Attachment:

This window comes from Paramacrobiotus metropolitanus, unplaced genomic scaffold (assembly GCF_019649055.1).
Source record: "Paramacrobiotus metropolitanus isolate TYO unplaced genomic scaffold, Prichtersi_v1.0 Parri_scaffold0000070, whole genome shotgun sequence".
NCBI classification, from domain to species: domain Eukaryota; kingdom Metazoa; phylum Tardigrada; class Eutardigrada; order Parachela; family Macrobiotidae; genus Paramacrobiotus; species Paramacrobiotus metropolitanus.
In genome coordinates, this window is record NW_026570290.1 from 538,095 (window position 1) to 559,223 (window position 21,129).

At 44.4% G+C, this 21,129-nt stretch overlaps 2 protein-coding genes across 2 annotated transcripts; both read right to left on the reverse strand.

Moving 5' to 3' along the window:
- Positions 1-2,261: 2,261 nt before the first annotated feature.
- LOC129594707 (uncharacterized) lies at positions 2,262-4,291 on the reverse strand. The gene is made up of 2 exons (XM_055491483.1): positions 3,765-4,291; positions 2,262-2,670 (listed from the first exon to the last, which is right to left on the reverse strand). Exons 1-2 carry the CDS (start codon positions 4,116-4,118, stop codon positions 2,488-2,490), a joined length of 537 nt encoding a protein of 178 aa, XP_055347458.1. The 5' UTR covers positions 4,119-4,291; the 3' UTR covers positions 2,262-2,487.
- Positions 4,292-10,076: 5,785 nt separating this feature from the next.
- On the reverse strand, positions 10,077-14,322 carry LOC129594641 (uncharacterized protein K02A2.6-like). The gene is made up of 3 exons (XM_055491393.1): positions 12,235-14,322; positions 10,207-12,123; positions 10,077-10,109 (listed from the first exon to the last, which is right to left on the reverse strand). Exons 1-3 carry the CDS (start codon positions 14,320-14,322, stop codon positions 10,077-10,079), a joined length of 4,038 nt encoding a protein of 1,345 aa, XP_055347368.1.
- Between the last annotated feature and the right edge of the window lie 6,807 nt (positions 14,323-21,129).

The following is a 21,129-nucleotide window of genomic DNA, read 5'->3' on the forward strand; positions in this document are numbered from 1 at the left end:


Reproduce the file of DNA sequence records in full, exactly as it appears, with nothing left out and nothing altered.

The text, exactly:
This window comes from Paramacrobiotus metropolitanus, unplaced genomic scaffold (assembly GCF_019649055.1).
Source record: "Paramacrobiotus metropolitanus isolate TYO unplaced genomic scaffold, Prichtersi_v1.0 Parri_scaffold0000070, whole genome shotgun sequence".
NCBI classification, from domain to species: domain Eukaryota; kingdom Metazoa; phylum Tardigrada; class Eutardigrada; order Parachela; family Macrobiotidae; genus Paramacrobiotus; species Paramacrobiotus metropolitanus.
In genome coordinates, this window is record NW_026570290.1 from 538,095 (window position 1) to 559,223 (window position 21,129).

At 44.4% G+C, this 21,129-nt stretch overlaps 2 protein-coding genes across 2 annotated transcripts; both read right to left on the reverse strand.

Moving 5' to 3' along the window:
- Positions 1-2,261: 2,261 nt before the first annotated feature.
- LOC129594707 (uncharacterized) lies at positions 2,262-4,291 on the reverse strand. The gene is made up of 2 exons (XM_055491483.1): positions 3,765-4,291; positions 2,262-2,670 (listed from the first exon to the last, which is right to left on the reverse strand). Exons 1-2 carry the CDS (start codon positions 4,116-4,118, stop codon positions 2,488-2,490), a joined length of 537 nt encoding a protein of 178 aa, XP_055347458.1. The 5' UTR covers positions 4,119-4,291; the 3' UTR covers positions 2,262-2,487.
- Positions 4,292-10,076: 5,785 nt separating this feature from the next.
- On the reverse strand, positions 10,077-14,322 carry LOC129594641 (uncharacterized protein K02A2.6-like). The gene is made up of 3 exons (XM_055491393.1): positions 12,235-14,322; positions 10,207-12,123; positions 10,077-10,109 (listed from the first exon to the last, which is right to left on the reverse strand). Exons 1-3 carry the CDS (start codon positions 14,320-14,322, stop codon positions 10,077-10,079), a joined length of 4,038 nt encoding a protein of 1,345 aa, XP_055347368.1.
- Between the last annotated feature and the right edge of the window lie 6,807 nt (positions 14,323-21,129).

The following is a 21,129-nucleotide window of genomic DNA, read 5'->3' on the forward strand; positions in this document are numbered from 1 at the left end: